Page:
Shark Attack Risk

    Published: 06-16-2009
    Views: 17,797
    Safety Expert Scott Konger discusses shark attack risk.

    Scott Konger: Hello! My name is Scott Konger and I am the owner of the Tarpon Springs Aquarium. Now we are going to discuss how much risks there are in getting attacked by a shark.

    The shark that's responsible of more attacks than any other species would be the Bull sharks. In Florida, typically every year at least leads the world in the number of attacks. Primarily, along the Southern East Coast, there is a large population of bull sharks and they will bite surfers and swimmers. Now usually it's mistaken. In the case when they are hunting for fish along the surface and they accidentally bite somebody thinking that their foot or arm might be a fish and immediately they let go, but they can do some sever damage with the razor-sharp teeth. So they are to be considered the most dangerous, because they probably cause more bites on people than all of the shark species combined.

    The least dangerous is probably going to be the largest of all the sharks, and that's the whale shark and that's because they are plankton feeder, feeding on the smallest animals in the ocean and they really don't even have teeth and they just kind of filter the water through their mouth as they filter out the plankton from the water and though. They are considered extremely docile.

    Other non-dangerous species would be probably like smaller ones like catsharks and carpet sharks and they are kind of a little reef dwellers. They don't get very large. So there this potential is not very great, because of their small size.

    Another shark that can be dangerous though, normally, probably, considered docile would be a nurse shark. They cause more injuries to scuba divers and snorkelers than all of the shark species combined and that's because of their nocturnal behavior. They're usually active after dark and during the day time, they usually set on the bottom preferably near a reef or cave somewhere in the reef. When we are diving, we often will see these guys and we see a small nurse shark and divers sometimes make the mistake of thinking they are docile and they won't hurt them. They go up there and decide to try to pat one of these resting sharks or sleeping sharks on the bottom. If the shark feels startled, they do bite, and they do have teeth and they have a nasty habit of hanging on when they grab a hold of you.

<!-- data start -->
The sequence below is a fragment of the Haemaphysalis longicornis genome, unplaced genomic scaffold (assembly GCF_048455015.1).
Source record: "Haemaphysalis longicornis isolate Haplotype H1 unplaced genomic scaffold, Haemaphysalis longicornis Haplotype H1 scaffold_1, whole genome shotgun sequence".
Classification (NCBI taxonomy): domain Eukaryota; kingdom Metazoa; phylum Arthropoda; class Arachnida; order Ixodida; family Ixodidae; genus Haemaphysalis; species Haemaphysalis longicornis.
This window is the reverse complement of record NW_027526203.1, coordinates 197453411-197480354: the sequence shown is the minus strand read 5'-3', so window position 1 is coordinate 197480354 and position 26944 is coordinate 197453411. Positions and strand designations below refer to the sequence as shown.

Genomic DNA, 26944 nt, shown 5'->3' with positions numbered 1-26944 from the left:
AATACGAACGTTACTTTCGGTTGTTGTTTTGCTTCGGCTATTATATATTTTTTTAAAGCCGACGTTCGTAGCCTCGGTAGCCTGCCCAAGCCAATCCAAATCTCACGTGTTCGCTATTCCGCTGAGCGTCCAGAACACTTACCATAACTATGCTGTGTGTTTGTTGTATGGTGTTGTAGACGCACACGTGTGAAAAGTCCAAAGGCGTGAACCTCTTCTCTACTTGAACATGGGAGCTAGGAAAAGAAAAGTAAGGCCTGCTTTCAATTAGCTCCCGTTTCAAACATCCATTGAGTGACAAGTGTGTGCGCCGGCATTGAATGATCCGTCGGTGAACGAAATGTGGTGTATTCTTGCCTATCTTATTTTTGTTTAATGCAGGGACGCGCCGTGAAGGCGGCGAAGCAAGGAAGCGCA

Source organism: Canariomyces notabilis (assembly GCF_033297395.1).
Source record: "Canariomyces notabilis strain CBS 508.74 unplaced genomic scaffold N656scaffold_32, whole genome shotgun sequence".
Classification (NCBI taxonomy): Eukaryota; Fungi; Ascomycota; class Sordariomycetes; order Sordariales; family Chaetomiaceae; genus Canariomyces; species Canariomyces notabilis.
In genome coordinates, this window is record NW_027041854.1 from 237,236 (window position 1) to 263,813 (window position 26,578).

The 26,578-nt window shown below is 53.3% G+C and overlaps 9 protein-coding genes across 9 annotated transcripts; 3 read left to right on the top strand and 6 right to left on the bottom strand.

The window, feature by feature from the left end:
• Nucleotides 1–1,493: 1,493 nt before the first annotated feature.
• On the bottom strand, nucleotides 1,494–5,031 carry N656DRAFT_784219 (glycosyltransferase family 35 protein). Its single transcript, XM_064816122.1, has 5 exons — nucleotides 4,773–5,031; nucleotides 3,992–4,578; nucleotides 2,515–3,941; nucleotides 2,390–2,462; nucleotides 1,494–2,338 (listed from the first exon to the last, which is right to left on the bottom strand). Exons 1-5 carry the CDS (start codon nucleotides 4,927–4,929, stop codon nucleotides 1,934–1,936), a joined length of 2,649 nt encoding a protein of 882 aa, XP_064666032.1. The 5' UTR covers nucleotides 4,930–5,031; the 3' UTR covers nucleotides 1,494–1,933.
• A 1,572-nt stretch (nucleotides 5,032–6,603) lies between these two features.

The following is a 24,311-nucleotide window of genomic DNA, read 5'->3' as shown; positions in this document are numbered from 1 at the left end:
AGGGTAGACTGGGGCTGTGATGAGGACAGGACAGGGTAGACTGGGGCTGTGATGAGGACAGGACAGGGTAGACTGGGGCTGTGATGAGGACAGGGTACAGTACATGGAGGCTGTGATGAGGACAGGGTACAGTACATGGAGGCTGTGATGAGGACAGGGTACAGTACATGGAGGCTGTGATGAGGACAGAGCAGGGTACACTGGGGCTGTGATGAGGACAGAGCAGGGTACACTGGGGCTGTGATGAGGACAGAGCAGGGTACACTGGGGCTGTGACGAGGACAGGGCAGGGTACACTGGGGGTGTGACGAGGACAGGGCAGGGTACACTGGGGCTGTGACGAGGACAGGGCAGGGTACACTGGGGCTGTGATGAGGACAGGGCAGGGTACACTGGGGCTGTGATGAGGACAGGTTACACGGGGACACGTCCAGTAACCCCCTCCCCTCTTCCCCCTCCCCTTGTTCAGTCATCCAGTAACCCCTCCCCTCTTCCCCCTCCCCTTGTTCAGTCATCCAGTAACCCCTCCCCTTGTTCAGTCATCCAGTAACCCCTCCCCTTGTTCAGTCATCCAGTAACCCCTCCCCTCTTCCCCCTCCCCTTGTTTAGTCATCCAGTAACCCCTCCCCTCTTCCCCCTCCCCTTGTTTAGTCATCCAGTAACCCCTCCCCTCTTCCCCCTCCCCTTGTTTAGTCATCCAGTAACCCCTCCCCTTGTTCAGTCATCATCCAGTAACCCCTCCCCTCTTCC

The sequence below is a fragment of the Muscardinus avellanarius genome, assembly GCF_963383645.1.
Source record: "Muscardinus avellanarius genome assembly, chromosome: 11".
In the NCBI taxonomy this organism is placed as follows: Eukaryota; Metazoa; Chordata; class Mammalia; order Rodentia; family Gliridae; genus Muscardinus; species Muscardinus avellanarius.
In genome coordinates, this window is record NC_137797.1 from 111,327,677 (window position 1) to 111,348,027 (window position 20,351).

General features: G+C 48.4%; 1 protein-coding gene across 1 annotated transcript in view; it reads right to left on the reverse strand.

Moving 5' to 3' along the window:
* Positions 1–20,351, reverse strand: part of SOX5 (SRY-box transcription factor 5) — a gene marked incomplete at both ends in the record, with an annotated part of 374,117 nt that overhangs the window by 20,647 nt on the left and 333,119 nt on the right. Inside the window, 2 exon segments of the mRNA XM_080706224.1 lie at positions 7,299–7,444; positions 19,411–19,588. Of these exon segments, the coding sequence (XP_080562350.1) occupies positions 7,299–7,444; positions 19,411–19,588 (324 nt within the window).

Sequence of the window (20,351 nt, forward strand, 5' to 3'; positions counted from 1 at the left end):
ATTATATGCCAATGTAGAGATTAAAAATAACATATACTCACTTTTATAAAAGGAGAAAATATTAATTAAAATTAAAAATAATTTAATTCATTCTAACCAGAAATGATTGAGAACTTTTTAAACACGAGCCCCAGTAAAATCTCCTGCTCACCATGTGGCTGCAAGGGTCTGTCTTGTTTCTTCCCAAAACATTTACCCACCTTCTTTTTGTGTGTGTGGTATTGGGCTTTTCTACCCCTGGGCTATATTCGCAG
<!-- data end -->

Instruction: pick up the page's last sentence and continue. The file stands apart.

You are most likely to get attacked by a shark at the beach. Of course, as statistics show that's where most attacks occur. There are about 35 attacks a year here along the coast of Florida which leads the world each year and that's probably several hundred worldwide. Of course, that's where people are located. So more people swim and surf or scuba dive. So that's where it's mostly likely a shark to encounter a person. Therefore, that's where most attack occurs.

    Divers are very rarely attacked. Typically, when we scuba dive or searching for at least somewhat clear water, the shark is usually well aware of our presence and able to see us well, and therefore it does not come in and make a mistake and accidentally bite us thinking we are some other type of prey. Usually, when you are scuba diving, you rarely see a shark and that's because they are usually long gone before we are aware they are even around. So even though they know we are in the water, we don't know they are around, which is probably a good thing in most cases.